“Good mathematicians see analogies. Great mathematicians see analogies between analogies.” – Stefan Banach

The more I learn about mathematics, the more it feels like everything is connected. It’s crazy to see people define a bunch of really abstract, high-powered objects, only to later show that there is indeed a fairly natural notion of “morphism” between those objects, and moreover, you actually get a category with unbelievably nice properties (for example it turns out to be abelian or something).

Not only that, but the way certain intuitively familiar (say, geometric) concepts can be recast so naturally in completely different (say, algebraic) terms is amazing. It’s even a bit creepy, like suddenly becoming aware of the existence of so many esoteric foreign languages, most of which nobody even currently speaks, but which all have their own advantages and disadvantages. This is one of the things that lends these “analogies” and tactics of “mathematical translation” their immense power. You may have to stutter your way through unnatural, abstruse constructions in one of these “languages”, only to find a ridiculously elegant formulation of that same concept in another such language. The answer, clearly, is to learn as many languages as you can. Taking this sentence literally is also something I’ve wanted to do for as long as I can remember, but math is keeping me busy at the moment…

I was reading about the Banach-Stone theorem, which is concerned with recovering a compact Hausdorff space from the algebra of continuous functions on the space (!!!). That’s pretty remarkable if you ask me. Also in this vein is the way you can conflate points of affine n-space over an algebraically closed field k with maximal ideals of the corresponding polynomial ring k[x_1, \ldots, x_n]. That is, the point (a_1, \ldots, a_n) can be replaced by the maximal ideal (x_1-a_1, \ldots, x_n - a_n).

This leads to the definition of the spectrum, \mathrm{Spec} \; R, of a ring R as a locally ringed space (you take \mathrm{Spec} \; R, equip it with the Zariski topology, and then define a sheaf of rings on it by using localisation at the prime ideals, more or less). After doing this, you’re pretty much inches away from defining affine schemes, and then general schemes. Grothendieck’s introduction of these objects elevated algebraic geometry to where it is today.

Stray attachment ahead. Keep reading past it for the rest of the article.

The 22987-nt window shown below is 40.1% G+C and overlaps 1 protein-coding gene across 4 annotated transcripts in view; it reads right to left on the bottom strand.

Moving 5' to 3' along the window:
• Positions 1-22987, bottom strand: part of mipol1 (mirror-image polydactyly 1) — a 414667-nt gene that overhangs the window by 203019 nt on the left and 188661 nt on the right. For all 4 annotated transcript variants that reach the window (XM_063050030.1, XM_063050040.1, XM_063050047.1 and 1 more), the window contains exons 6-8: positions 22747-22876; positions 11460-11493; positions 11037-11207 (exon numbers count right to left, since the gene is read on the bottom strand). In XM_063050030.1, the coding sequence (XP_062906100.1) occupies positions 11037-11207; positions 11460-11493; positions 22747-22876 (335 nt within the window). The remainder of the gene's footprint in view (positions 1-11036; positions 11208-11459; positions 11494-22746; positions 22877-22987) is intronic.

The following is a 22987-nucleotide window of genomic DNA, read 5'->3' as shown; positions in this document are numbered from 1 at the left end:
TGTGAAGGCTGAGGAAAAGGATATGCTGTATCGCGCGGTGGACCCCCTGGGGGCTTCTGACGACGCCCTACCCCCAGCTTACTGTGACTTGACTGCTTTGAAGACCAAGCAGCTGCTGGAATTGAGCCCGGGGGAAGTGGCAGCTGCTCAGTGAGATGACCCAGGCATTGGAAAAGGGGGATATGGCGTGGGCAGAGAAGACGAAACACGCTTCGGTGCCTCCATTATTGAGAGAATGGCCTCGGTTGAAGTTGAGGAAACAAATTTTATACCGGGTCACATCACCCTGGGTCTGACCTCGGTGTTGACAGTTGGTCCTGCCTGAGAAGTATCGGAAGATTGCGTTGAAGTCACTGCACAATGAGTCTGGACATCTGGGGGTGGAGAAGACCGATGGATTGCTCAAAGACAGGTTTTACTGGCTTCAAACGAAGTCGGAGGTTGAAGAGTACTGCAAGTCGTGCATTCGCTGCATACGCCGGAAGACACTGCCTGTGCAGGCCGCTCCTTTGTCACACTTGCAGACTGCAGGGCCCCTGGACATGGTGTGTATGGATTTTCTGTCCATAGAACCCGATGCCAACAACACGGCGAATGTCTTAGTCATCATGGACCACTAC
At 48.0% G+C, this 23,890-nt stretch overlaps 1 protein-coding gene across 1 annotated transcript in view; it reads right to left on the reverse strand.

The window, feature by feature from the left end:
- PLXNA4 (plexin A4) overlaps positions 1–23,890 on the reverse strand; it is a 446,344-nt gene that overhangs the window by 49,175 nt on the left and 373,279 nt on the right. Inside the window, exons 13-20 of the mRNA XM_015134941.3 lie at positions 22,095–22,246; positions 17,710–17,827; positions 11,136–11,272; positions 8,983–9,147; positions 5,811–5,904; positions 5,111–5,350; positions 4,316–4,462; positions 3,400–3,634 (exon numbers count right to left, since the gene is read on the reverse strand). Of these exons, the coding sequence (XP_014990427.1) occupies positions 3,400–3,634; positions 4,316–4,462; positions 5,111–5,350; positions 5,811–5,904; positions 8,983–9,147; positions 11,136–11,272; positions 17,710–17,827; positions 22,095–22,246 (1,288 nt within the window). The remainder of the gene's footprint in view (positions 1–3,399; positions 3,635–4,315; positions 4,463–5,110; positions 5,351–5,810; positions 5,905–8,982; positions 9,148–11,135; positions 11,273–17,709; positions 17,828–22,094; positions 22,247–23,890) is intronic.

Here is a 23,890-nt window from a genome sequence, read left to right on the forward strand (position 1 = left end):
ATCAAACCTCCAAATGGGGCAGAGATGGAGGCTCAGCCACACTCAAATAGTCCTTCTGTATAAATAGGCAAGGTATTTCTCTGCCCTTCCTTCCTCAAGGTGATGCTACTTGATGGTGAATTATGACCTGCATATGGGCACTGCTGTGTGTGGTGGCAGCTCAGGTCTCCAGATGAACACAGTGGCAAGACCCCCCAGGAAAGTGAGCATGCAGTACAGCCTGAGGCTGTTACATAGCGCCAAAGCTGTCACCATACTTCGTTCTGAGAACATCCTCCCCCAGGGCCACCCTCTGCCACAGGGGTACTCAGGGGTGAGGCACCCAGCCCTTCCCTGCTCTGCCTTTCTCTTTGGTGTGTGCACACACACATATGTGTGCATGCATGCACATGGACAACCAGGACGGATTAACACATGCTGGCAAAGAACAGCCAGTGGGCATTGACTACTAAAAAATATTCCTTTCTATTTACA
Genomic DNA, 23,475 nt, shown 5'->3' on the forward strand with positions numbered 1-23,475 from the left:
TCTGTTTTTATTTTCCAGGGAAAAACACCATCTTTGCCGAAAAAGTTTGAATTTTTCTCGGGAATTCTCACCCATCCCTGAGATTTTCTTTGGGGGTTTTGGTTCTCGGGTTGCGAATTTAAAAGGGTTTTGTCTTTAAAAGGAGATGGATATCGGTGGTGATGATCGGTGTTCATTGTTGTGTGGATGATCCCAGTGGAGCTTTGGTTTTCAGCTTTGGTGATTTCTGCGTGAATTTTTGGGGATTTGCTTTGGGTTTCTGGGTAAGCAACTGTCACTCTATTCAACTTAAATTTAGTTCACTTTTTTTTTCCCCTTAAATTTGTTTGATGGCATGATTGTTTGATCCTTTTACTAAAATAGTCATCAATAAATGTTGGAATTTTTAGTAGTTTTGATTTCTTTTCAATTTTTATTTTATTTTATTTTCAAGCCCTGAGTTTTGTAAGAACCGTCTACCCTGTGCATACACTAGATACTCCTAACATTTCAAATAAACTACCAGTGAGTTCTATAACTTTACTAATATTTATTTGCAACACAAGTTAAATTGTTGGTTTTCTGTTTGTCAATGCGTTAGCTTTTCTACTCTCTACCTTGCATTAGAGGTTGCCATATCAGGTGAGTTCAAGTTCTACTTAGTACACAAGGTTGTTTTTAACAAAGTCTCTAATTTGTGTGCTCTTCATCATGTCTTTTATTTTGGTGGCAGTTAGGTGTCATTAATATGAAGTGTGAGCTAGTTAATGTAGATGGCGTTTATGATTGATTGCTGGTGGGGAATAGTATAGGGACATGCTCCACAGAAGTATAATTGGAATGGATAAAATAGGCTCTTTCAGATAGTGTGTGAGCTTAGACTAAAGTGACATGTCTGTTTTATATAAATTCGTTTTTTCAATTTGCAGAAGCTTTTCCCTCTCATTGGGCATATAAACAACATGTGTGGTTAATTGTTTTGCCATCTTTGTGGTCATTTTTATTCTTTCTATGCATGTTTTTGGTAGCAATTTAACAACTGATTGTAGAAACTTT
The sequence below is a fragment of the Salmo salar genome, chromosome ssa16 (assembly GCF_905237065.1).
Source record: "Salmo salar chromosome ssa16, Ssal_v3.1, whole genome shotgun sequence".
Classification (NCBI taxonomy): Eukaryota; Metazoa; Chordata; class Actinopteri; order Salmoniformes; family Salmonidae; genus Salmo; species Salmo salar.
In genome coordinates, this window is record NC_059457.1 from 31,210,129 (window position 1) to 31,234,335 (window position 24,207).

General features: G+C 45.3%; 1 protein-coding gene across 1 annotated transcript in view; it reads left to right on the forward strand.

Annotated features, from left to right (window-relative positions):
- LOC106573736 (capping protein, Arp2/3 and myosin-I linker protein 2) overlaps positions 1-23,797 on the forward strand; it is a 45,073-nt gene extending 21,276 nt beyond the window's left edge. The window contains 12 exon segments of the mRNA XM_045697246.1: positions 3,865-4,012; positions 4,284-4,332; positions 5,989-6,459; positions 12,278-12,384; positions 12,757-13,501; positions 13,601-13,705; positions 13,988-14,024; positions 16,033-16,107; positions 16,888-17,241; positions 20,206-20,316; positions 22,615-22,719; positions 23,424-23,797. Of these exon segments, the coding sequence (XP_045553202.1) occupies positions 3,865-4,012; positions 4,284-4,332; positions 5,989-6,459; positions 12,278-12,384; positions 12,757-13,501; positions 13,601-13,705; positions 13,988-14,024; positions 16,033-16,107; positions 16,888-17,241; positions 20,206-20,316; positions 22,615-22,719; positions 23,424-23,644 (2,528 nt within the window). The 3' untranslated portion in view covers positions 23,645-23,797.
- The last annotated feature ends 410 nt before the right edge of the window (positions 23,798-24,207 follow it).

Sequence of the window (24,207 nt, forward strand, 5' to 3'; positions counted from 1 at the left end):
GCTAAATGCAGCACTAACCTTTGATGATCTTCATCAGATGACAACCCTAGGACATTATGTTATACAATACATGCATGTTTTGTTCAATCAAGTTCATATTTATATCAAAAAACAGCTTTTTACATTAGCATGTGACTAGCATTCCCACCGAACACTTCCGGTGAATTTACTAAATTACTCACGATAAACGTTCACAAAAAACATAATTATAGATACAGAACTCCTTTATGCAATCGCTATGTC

Even if you disregard that rippling shockwave of power, check this out: it turns out people have used very similar kinds of ideas to translate topological properties of a space into purely algebraic properties of its function algebra, for example (roughly speaking) compactness of a space corresponds to its algebra being unital. Now, the C*-algebra you obtain from a space in this sense is always commutative (of course), but with this “topology-to-C*-algebra” dictionary in hand, people decided to replace it with a noncommutative C*-algebra, which then lead to a noncommutative version of topology!

For another example, I was reading (in the Princeton Companion, for whoever’s wondering) earlier today about different ways of writing polynomials: if I write a polynomial down, say, x^4 + 3x^2 + 7x + 9, then this representation is clearly “centered at 0” in a certain sense. Namely, it makes it clear that if I plug in x=0 I will get 9. However you could also write a polynomial centered at another point; one might say (x-3)^2 + 7(x-3) + 2 is “centered at 3“. Because both of these representations are “biased” toward a certain point, we think of them as “local” in nature. However you could also write down a polynomial as (x-2)(x-1)^2(x-7), or something — notice how this tells you about all the roots and hence is much less biased, so one might think of this representation as “global”. Anyways, the idea is that a guy named Hasse thought long and hard about this, and tried to make an analogy between numbers and polynomials, and that’s how p-adic expansions were invented: they give you information about how the number behaves locally, “at the prime p“. It’s called “Hasse’s local-global principle”. The initial response to Hasse’s work was widespread skepticism. People thought it was useless until eventually it was realized one can sometimes “piece together local information” to prove a global theorem. Then they changed their minds.

All in all, I just find myself becoming even more addicted to mathematics. I would have withdrawals if I ever stopped studying this stuff. I’m definitely going to do every problem in Hartshorne, no matter how long it takes. It’s a pretty formidable task though, since I have to supplement it with multiple other books (mainly for the commutative algebra).


About mlbaker

just another guy trying to make the diagrams commute.
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